An injectable birth control method has shown promising results in rabbits. The contraceptive completely prevents the sperm from being released during sexual encounter and it lasts for up to one year.
Though the new approach was successfully administered to 12 lab animals, it could take years before it becomes commercially available. But trials have shown that Vasalgel, a semi-permeable gel barrier, completely blocks sperm in the tubes that allows it to get out from the testes.
The new method has several advantages to other male birth control methods such as the vasectomy and condom. It is completely reversible, the man needs another shot to return to normal, it makes condoms unnecessary, and they do not hinder orgasm and ejaculation.
Though the sperm is blocked, researchers said that it gets absorbed by the body. In the meantime other seminal fluids including fluids produced by prostate, seminal vesicles, and urethral glands, which make up the rest of semen, can still be released.
Still, scientists need to conduct more research to make sure that there aren’t any severe side-effects. The research team unveiled the polymer injection on Tuesday.
In vasectomies, surgeons severe the tubes that transport sperm from testes, which is not the case with Vasagel, which just blocks the sperm flow through those tubes. Scientists said that they have an antidote to Vasagel: a second shot that dissolves the gel barrier.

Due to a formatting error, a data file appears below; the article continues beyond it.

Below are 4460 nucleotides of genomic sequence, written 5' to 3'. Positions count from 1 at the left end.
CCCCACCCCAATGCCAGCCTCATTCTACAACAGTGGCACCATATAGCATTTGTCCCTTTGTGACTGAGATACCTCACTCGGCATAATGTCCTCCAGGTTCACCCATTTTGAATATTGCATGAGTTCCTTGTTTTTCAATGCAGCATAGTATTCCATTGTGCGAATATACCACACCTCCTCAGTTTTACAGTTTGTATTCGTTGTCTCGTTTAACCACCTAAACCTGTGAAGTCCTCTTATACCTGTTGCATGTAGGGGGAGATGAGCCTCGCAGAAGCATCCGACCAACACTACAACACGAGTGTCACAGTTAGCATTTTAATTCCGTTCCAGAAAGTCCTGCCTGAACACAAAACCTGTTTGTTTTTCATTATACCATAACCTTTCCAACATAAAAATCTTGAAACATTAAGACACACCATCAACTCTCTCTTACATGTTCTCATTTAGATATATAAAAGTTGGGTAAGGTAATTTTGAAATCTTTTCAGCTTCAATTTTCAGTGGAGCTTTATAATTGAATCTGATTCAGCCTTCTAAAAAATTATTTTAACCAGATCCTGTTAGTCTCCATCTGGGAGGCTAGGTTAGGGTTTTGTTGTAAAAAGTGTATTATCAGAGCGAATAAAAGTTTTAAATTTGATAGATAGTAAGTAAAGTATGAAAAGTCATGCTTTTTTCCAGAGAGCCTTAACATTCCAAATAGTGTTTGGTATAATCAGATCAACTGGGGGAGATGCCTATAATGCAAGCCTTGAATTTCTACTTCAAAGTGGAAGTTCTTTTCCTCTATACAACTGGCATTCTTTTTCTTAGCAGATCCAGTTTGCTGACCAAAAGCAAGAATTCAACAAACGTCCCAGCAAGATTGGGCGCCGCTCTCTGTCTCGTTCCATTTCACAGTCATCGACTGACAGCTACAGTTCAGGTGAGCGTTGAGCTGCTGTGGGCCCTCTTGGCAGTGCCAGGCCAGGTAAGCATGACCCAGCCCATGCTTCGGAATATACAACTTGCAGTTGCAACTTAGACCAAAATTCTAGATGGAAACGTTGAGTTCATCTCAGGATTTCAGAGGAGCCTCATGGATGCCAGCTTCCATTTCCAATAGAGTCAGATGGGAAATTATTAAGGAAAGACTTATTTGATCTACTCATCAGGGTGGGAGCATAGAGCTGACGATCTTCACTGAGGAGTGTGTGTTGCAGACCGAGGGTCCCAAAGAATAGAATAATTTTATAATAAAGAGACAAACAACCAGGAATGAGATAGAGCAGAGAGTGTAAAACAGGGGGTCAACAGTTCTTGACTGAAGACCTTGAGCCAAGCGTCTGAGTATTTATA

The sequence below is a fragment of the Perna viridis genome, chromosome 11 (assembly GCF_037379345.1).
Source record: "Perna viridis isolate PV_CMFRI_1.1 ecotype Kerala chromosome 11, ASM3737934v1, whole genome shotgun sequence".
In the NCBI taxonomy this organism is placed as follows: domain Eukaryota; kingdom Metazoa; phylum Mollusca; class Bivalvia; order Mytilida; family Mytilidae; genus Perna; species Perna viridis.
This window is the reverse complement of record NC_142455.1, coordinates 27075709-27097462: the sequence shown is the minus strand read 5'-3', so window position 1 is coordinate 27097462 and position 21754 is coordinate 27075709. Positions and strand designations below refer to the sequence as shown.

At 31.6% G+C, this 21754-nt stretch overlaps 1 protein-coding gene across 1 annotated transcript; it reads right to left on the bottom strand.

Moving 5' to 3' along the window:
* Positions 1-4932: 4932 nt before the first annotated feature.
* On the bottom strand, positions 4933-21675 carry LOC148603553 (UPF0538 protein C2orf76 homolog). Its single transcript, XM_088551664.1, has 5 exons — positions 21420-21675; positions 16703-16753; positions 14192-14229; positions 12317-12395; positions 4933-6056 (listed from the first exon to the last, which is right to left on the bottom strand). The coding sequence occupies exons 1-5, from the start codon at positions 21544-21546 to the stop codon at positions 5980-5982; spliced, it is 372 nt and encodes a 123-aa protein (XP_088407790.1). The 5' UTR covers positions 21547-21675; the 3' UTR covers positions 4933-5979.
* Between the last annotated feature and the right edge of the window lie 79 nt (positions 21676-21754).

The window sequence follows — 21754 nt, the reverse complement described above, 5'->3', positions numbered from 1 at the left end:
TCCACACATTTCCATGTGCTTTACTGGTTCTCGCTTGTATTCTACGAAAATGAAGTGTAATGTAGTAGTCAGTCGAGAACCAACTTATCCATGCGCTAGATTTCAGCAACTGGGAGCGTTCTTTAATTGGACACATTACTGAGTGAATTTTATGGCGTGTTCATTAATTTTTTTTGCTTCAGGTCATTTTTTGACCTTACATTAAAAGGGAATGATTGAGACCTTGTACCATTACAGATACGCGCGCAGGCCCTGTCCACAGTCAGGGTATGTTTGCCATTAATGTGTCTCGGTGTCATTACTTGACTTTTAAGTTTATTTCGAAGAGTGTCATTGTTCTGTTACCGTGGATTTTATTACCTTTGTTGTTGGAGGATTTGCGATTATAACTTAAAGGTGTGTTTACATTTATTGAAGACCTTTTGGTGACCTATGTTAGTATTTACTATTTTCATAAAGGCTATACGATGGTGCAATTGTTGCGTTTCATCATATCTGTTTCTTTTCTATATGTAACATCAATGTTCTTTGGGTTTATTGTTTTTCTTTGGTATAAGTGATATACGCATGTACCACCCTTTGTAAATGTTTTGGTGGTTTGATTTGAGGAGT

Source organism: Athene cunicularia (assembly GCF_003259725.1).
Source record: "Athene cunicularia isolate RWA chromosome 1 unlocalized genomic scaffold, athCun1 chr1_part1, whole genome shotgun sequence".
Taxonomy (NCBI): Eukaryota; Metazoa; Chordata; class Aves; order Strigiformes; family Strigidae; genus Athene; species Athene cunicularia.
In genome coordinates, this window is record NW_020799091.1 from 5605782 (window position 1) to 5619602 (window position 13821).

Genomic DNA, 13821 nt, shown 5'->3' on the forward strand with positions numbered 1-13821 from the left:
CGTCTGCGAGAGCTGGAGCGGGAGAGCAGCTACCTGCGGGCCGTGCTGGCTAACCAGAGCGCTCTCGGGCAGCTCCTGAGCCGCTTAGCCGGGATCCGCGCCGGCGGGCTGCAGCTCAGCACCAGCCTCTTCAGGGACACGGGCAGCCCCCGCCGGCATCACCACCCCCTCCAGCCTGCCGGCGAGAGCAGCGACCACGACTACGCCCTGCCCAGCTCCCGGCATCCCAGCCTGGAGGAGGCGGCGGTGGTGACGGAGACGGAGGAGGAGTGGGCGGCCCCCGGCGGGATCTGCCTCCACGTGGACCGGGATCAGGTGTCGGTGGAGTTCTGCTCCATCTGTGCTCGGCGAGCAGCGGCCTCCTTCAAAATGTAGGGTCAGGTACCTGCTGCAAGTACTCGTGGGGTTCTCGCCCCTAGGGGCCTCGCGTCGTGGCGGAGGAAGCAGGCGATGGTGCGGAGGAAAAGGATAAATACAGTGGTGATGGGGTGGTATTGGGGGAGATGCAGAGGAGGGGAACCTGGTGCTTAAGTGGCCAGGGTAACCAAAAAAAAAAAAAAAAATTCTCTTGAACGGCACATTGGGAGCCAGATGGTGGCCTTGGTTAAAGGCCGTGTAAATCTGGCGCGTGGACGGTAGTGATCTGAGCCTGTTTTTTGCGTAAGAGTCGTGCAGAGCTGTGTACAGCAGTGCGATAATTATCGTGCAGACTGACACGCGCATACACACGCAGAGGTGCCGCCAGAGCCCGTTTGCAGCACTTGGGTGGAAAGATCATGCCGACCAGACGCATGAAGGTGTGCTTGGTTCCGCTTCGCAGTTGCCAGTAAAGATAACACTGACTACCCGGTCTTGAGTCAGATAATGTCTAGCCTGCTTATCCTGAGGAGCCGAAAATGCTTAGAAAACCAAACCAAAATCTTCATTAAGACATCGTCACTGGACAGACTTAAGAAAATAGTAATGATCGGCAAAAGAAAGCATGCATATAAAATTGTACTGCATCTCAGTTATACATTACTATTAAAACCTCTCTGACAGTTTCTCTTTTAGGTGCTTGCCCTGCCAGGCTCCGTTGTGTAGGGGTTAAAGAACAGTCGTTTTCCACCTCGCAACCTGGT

The team said that the first trials on humans should start later this year. A representative for Parsemus Foundation, the group that developed the new method, said that researchers needed to test whether the contraceptive lasts a year as it did in rabbits.
The same researchers are also working on a similar birth control method called the “clean sheets pill.” The oral contraceptive blocks completely seminal fluids from leaving the man’s body by contracting the tubes that carry it. The male pill was so far tested only on animals, so it could take several years before it hits the shelves.
Dr. Jamin Brahmbhatt of South Lake Hospital in Florida believes that it make take years before such male contraceptive is ready to be used. Brahmbhatt added that such birth control methods could be very helpful in curbing population growth in the developing world such as parts of China, India, and Africa.
But the success of such contraceptives lies with men and investors, and researchers aren’t sure how alluring the male contraceptives may be to the U.S. population.
Image Source: Flickr